El Paso is the western most city in the state of Texas and is located on the northern bank of the Rio Grande River across from the Mexican city of Ciudad Juárez. Together, these cities make up the largest international metroplex in the world.
Spanish explorers arrived in the El Paso area in 1581, and in 1598 Juan de Oñate claimed the region for King Phillip II of Spain. He soon crossed the Rio Grande River at a point west of present-day downtown El Paso, calling the location, “El Paso del Rio del Norte,” or the crossing of the river. In 1682, Spanish colonists from Mexico established the settlement of Ysleta at the current site of the city, but it wasn’t until 1827 that Spanish conquistador Juan Ponce de León founded the first permanent settlement at El Paso. After the U.S.-Mexico War, the Rio Grande River became the international boundary between the two countries, and in 1848 El Paso became part of the United States. El Paso was incorporated as a city in 1873, and the city’s real growth began in 1881 with the arrival of the Southern Pacific Railroad.
As the second busiest international crossing point in the U.S (San Diego, CA, is first) El Paso has naturally developed an economy that is primarily focused on international trade. In addition, the U.S. military and government civil service have a strong presence here. Fort Bliss, William Beaumont Army Medical Center and Biggs Army Airfield together employ tens of thousands of people and pump some $6 billion into El Paso’s economy every year. In addition, the U.S. Air Force Security Forces Regional Training Center brings thousands of personnel to the area temporarily every year.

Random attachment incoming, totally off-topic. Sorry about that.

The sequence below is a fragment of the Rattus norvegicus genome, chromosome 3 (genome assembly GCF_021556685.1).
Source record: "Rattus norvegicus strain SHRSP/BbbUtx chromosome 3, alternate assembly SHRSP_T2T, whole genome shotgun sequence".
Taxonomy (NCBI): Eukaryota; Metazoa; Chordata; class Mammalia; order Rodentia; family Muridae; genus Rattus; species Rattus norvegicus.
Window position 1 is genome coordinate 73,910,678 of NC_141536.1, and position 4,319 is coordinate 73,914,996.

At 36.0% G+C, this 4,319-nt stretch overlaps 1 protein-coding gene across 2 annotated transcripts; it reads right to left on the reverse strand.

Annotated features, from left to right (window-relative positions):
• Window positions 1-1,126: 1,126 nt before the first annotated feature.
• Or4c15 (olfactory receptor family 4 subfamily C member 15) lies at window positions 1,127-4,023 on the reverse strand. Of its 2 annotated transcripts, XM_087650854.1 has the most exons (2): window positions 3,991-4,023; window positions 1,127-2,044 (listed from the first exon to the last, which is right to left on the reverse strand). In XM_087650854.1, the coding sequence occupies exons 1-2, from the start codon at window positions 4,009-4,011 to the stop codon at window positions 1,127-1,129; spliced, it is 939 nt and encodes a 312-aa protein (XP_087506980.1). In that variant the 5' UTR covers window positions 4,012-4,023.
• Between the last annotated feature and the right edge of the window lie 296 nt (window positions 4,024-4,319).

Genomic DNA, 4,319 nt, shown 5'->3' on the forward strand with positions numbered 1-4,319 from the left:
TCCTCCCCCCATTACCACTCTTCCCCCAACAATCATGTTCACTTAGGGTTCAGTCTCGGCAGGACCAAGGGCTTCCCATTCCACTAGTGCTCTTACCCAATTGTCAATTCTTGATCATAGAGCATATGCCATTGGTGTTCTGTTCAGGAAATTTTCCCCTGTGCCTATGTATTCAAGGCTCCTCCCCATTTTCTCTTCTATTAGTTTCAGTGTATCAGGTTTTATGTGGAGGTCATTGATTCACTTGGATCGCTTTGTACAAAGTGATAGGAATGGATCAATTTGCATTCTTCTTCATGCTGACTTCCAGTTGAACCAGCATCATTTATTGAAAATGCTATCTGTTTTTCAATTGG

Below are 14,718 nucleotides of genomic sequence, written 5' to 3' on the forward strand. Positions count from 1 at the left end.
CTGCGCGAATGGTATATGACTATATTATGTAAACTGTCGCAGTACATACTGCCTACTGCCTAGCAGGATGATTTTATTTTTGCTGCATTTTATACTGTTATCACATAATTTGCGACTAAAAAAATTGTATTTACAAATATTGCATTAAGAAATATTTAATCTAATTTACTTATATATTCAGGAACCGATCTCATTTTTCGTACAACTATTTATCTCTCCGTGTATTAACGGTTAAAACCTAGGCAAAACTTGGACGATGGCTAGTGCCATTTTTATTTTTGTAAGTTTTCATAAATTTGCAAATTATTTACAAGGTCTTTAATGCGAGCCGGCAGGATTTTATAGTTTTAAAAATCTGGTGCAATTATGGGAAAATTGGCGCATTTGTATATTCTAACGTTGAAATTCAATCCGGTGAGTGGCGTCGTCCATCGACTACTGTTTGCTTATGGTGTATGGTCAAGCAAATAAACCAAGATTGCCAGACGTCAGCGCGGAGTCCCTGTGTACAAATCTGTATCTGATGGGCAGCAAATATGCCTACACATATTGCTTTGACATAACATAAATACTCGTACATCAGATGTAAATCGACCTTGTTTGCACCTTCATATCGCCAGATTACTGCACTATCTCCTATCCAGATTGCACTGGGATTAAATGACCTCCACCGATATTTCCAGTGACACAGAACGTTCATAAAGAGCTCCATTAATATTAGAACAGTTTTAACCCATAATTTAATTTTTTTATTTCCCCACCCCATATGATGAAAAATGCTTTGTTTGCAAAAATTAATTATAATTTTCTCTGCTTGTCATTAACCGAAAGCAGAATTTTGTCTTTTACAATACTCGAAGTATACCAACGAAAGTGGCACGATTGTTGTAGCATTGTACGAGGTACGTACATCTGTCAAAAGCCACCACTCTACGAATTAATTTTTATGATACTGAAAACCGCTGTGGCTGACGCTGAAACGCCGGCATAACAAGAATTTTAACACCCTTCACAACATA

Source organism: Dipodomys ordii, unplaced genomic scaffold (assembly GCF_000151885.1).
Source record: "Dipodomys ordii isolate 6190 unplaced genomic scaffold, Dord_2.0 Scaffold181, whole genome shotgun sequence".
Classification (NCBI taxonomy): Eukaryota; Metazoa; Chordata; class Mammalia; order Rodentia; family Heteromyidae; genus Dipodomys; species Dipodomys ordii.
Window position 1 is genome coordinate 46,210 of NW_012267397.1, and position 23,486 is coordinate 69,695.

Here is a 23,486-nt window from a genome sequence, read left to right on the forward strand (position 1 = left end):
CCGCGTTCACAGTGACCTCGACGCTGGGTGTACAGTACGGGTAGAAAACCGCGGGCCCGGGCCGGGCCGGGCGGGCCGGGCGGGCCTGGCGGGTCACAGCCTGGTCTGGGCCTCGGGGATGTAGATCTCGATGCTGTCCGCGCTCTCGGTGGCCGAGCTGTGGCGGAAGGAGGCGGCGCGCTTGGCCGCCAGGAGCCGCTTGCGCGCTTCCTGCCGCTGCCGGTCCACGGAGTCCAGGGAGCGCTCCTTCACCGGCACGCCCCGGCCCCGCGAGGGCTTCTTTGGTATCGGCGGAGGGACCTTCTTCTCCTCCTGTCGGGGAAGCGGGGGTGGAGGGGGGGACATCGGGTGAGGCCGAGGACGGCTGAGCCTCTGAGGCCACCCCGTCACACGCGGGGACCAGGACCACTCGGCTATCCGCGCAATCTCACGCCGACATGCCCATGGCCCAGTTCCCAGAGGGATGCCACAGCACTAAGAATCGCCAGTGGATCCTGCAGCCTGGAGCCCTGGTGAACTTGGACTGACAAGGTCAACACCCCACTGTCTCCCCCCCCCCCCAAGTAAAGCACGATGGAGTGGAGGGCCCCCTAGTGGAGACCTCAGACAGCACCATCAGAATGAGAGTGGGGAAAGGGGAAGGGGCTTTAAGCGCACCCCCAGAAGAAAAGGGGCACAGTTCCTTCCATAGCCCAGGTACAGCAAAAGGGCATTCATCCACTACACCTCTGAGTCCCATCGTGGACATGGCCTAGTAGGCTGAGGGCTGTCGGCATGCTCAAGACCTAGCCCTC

Other industries strongly represented in El Paso include oil and gas, health care, tourism and service sectors. More recently, the city has become home to several American-based call centers that receive or send a large number of requests or inquiries by telephone. Manufacturing has also grown, with petroleum, metals, medical devices, plastics, machinery and defense-related goods and automotive parts all being produced in the area. Tourism is a year-round business in El Paso thanks to the region’s beautiful geography and weather.
Several Fortune 500 companies have offices in El Paso, including AT&T, Boeing, Raytheon, State Farm Insurance and ADP, and one—Western Refining—is headquartered here. El Paso is serviced by an international airport, a rail system and a network of major highways that connect the city to neighboring states as well as Mexico’s economic centers.
El Paso is known as Sun City and the nickname couldn’t be more appropriate: The city boasts more than 300 day of sunshine every year, making the city a desirable place to live and work. In addition, El Paso is affordable, and both the cost of living and the unemployment rate are below the national averages. Like all Texans, El Pasoans do not pay state income tax, so they have more disposable income to put back into the local economy. The restaurant industry is one arm of that economy that everyone in the city seems to enjoy. Not surprisingly, authentic Mexican cuisine is easy to find, but there is also Vietnamese, Korean, Italian and American.